Questions have long been raised about the reliability of EPO testing, and this negative `B' test will spark further debate.
"I believe there are issues with that test," said Howard Jacobs, another Jones attorney who has defended several athletes on doping charges. "It's a difficult test. From what I saw on the `A' sample, it was questionable as to whether it should've been called a positive. I can't say I was shocked that the `B' came back negative based on what the `A' looked like."
See, if it had been steroids that she tested positive for, I would have been quick to be skeptical that Marion had been clean for the race in question. EPO just made no sense given what Marion does, and as I thought, the backup sample proved it.
#2 Posted on 7.9.06 1825.38 Reposted on: 7.9.13 1827.35
Honestly with the other evidence leaked from the grand jury, I was already convinced she was cheating so this to me was just kind of the rest of the world seeing it. If she wasn't in this particular case, well good for her. But I don't buy the arguement that EPO isn't something that would help her just because it's more for endurance. She has to race several times in a day and it could help there, or multiple events as she usually does, and certainly it would allow her to train for longer periods of time which would help come race day. Argument doesn't hold water, and combined with her ex saying he saw her use EPO and her coach being known to have provided EPO to several track stars it wasn't a good excuse and I think that's part of what irked me.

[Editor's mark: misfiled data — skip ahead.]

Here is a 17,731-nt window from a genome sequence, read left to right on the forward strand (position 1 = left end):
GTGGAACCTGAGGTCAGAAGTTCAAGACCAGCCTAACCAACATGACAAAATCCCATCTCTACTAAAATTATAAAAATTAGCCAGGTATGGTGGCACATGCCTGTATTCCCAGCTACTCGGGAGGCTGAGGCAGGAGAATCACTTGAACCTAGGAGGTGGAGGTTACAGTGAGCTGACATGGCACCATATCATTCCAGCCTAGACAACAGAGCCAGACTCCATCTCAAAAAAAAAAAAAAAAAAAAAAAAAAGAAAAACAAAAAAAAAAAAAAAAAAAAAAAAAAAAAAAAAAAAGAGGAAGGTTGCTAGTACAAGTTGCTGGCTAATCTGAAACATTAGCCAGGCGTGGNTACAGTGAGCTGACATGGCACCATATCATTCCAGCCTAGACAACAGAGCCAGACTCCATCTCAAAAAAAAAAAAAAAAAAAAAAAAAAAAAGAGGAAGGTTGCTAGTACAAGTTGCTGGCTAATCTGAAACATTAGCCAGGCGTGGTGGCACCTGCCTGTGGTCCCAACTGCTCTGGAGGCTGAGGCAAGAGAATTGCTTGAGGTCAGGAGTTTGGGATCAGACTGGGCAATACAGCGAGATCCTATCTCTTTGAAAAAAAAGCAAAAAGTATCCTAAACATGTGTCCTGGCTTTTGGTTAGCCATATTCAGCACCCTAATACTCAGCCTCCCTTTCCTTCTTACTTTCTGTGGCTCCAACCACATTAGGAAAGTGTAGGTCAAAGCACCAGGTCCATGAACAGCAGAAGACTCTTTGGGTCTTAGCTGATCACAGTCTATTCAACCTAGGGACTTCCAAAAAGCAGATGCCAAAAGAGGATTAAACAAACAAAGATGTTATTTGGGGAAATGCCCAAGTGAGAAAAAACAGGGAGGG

That said, again I'm glad she was clean in this case, but a little unsure of why one test is weighted more than the other.
#4 Posted on 7.9.06 2127.44 Reposted on: 7.9.13 2127.48
On one hand, it's like they're saying 50% is a passing grade. But on the other I guess having one test say you're clean puts enough doubt into the process to where they could never uphold a suspension in a court so they take the easy route and let it go.